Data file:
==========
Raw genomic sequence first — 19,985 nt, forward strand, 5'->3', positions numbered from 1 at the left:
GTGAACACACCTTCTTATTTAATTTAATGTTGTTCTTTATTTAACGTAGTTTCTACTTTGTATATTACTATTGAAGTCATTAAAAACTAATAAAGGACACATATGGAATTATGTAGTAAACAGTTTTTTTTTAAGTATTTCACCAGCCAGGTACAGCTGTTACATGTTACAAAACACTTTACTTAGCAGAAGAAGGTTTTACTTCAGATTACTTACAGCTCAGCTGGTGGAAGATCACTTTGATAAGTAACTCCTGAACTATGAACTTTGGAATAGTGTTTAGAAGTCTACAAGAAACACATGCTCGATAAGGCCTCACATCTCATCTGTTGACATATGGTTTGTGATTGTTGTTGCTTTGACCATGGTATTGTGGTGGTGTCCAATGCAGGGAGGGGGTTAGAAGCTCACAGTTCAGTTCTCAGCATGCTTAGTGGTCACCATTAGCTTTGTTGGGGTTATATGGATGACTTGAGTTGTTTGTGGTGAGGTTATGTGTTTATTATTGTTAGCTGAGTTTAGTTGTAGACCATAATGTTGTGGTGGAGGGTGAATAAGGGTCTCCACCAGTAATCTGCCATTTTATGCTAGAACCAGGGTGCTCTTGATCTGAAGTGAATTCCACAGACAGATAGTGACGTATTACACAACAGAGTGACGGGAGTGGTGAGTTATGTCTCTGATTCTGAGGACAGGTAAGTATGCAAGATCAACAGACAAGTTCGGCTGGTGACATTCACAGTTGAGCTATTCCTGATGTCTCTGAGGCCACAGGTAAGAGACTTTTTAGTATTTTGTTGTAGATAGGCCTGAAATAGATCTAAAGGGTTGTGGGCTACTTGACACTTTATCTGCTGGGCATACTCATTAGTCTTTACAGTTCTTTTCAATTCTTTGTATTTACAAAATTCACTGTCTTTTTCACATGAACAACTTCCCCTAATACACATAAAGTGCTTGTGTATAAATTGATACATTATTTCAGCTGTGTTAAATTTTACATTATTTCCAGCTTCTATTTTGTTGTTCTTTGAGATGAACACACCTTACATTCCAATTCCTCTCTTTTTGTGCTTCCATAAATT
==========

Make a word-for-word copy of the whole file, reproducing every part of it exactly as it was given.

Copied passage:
Raw genomic sequence first — 19,985 nt, forward strand, 5'->3', positions numbered from 1 at the left:
GTGAACACACCTTCTTATTTAATTTAATGTTGTTCTTTATTTAACGTAGTTTCTACTTTGTATATTACTATTGAAGTCATTAAAAACTAATAAAGGACACATATGGAATTATGTAGTAAACAGTTTTTTTTTAAGTATTTCACCAGCCAGGTACAGCTGTTACATGTTACAAAACACTTTACTTAGCAGAAGAAGGTTTTACTTCAGATTACTTACAGCTCAGCTGGTGGAAGATCACTTTGATAAGTAACTCCTGAACTATGAACTTTGGAATAGTGTTTAGAAGTCTACAAGAAACACATGCTCGATAAGGCCTCACATCTCATCTGTTGACATATGGTTTGTGATTGTTGTTGCTTTGACCATGGTATTGTGGTGGTGTCCAATGCAGGGAGGGGGTTAGAAGCTCACAGTTCAGTTCTCAGCATGCTTAGTGGTCACCATTAGCTTTGTTGGGGTTATATGGATGACTTGAGTTGTTTGTGGTGAGGTTATGTGTTTATTATTGTTAGCTGAGTTTAGTTGTAGACCATAATGTTGTGGTGGAGGGTGAATAAGGGTCTCCACCAGTAATCTGCCATTTTATGCTAGAACCAGGGTGCTCTTGATCTGAAGTGAATTCCACAGACAGATAGTGACGTATTACACAACAGAGTGACGGGAGTGGTGAGTTATGTCTCTGATTCTGAGGACAGGTAAGTATGCAAGATCAACAGACAAGTTCGGCTGGTGACATTCACAGTTGAGCTATTCCTGATGTCTCTGAGGCCACAGGTAAGAGACTTTTTAGTATTTTGTTGTAGATAGGCCTGAAATAGATCTAAAGGGTTGTGGGCTACTTGACACTTTATCTGCTGGGCATACTCATTAGTCTTTACAGTTCTTTTCAATTCTTTGTATTTACAAAATTCACTGTCTTTTTCACATGAACAACTTCCCCTAATACACATAAAGTGCTTGTGTATAAATTGATACATTATTTCAGCTGTGTTAAATTTTACATTATTTCCAGCTTCTATTTTGTTGTTCTTTGAGATGAACACACCTTACATTCCAATTCCTCTCTTTTTGTGCTTCCATAAATT